Running is bad for the knees: Myth or truth?

The impact of your foot as it first hits pavement is a feeling many are familiar with, as well the future consequences that inevitably come with the activity…or do they?

Muscle and Joint

Owen Wiseman

02 September 2017

The traditional belief is that running can damage the tissues in the knee over time due to the high impact nature of the exercise…

This was thought to lead to conditions such as osteoarthritis, as the extra impact can cause the shock-absorbing cartilage of the knee to wear down, leaving the bones more vulnerable to friction, and patellofemoral pain syndrome, commonly known as Runner’s Knee. With rates estimated at one in 10 by The Arthritis Society of Canada or just over three million, research into potential aggravating factors, like running, could have huge implications.

Contrary to popular belief though, more evidence is beginning to show that unless you are genetically predisposed to osteoarthritis, an individual of healthy weight with healthy knees should have minimal issues and casual running may actually strengthen the knees. Current rates suggest only 3.5% of recreational runners develop knee or hip arthritis compared to those leading a sedentary lifestyle where rates are estimated to be 10.2%.

Of note, competitive runners, those running more than 92 km per week, had rates at 13.3%. In the study, the higher rates in competitive runners was not attributed to a higher intensity or frequency of the activity, as occupation, obesity, and previous running-related falls or injuries were not accounted for. Through further research, we are learning that it is not running which could be aggravating to your tissues, but rather how you run.

If you practice any form of exercise, you’ve probably heard from a friend about how your form could be better if you tuck your butt in more, get your shoulders back, or keep your back straight. Running is no different, and seeing your local registered physiotherapist to refine your form could prevent future injury.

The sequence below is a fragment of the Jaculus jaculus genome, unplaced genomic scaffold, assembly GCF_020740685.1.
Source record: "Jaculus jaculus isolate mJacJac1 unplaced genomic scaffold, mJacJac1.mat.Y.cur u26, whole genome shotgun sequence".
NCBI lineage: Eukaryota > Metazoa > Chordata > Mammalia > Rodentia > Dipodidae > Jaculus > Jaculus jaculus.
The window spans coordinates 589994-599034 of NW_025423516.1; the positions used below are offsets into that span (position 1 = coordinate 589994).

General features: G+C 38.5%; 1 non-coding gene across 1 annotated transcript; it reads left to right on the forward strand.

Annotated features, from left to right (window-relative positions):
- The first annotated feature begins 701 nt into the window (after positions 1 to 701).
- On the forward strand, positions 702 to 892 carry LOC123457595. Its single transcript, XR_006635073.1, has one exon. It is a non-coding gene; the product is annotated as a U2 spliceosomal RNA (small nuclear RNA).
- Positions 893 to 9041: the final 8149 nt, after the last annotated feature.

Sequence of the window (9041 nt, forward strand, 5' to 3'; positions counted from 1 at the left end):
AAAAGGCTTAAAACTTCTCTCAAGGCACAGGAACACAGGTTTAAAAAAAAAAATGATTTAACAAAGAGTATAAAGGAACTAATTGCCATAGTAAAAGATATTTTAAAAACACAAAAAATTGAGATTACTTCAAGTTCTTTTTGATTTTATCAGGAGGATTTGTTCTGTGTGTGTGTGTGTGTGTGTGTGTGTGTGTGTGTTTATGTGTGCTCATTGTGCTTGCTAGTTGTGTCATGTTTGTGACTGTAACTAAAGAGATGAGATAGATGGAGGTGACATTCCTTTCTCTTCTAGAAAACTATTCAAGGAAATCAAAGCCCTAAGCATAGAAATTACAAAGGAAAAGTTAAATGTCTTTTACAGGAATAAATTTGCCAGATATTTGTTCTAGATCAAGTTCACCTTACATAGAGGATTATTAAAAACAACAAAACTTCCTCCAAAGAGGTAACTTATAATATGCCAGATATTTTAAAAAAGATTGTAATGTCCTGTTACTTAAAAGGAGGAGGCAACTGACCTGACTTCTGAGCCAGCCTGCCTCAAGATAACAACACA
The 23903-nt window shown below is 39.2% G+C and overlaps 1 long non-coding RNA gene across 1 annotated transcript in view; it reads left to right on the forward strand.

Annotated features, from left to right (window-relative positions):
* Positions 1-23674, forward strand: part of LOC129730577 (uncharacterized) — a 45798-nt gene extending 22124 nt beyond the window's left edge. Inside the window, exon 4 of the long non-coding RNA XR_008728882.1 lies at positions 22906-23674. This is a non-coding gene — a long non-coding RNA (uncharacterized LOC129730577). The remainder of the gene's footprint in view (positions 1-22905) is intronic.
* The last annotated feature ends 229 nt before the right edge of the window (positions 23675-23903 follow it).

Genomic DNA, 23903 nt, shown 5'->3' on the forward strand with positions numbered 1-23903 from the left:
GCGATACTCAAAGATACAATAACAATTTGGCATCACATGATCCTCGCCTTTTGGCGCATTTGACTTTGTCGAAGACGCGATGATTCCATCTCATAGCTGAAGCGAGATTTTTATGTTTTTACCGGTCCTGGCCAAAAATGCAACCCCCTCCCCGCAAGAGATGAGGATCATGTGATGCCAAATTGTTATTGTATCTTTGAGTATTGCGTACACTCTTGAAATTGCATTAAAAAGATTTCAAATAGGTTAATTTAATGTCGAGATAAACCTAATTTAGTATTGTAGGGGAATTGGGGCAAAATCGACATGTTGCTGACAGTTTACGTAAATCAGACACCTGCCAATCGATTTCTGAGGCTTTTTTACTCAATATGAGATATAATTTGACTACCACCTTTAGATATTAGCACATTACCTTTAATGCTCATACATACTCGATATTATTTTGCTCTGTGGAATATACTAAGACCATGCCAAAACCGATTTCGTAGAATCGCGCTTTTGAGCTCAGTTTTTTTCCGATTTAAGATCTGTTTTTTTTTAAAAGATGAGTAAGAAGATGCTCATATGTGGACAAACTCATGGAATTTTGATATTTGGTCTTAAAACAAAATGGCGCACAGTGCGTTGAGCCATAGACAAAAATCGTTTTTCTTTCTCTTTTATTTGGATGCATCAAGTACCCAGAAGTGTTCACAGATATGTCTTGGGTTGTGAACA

Some further tips to avoid damaging your knees include :

  • This is one of the easiest changes to make to protect your joints. Having properly fitted running shoes can lighten the impact on the knee, but the research is still inconclusive on whether minimalist or highly cushioned is the way to go. We often adjust our form to match how we typically run no matter the footwear. Listening to your body is the best way to find your running shoe soulmate.
  • Start slow. Just as you wouldn’t start a bench press at 150lbs on your first day exercising in years, you should hold off on running 10k every single day for weeks. Set small, achievable goals and work your way up to that half marathon.
  • Symptomatic relief. When knee inflammation does flare up, applying a topical lotion like Absolüt Arnica Gel can be the first step to reducing the pain.
  • Stay fed. Nutrition can be used for a restorative effect when pain due to running occurs, but we should also use it for its protective effect. Care should be taken to avoid pro-inflammatory foods such as refined carbohydrates (white bread; pastries), sweetened beverages, and margarine. Instead, try adding some foods with anti-inflammatory effects such as olive oil, tomatoes, leafy greens, and fatty fish such as salmon and tuna…come to think of it, that already sounds like a meal!
  • Be aware. If you experience persistent knee pain, it is important to work with your primary healthcare provider to ensure your pain is not due to a more serious underlying condition.


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